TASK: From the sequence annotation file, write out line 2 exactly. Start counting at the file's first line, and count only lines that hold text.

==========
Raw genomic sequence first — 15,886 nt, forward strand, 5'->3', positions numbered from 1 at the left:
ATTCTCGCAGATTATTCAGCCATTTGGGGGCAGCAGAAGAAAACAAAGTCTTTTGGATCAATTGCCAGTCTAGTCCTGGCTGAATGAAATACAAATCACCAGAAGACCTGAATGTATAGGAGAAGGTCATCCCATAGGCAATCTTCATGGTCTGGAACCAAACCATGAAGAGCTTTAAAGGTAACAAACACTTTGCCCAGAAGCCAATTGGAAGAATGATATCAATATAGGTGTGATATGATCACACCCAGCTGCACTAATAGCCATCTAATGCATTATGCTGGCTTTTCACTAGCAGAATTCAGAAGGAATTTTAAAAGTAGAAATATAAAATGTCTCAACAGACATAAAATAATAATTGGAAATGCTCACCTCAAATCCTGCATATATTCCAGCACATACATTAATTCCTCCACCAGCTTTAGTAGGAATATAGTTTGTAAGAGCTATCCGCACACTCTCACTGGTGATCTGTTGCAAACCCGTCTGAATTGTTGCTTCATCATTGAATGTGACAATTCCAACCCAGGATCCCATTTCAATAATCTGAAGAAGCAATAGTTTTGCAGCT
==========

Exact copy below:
ATTCTCGCAGATTATTCAGCCATTTGGGGGCAGCAGAAGAAAACAAAGTCTTTTGGATCAATTGCCAGTCTAGTCCTGGCTGAATGAAATACAAATCACCAGAAGACCTGAATGTATAGGAGAAGGTCATCCCATAGGCAATCTTCATGGTCTGGAACCAAACCATGAAGAGCTTTAAAGGTAACAAACACTTTGCCCAGAAGCCAATTGGAAGAATGATATCAATATAGGTGTGATATGATCACACCCAGCTGCACTAATAGCCATCTAATGCATTATGCTGGCTTTTCACTAGCAGAATTCAGAAGGAATTTTAAAAGTAGAAATATAAAATGTCTCAACAGACATAAAATAATAATTGGAAATGCTCACCTCAAATCCTGCATATATTCCAGCACATACATTAATTCCTCCACCAGCTTTAGTAGGAATATAGTTTGTAAGAGCTATCCGCACACTCTCACTGGTGATCTGTTGCAAACCCGTCTGAATTGTTGCTTCATCATTGAATGTGACAATTCCAACCCAGGATCCCATTTCAATAATCTGAAGAAGCAATAGTTTTGCAGCT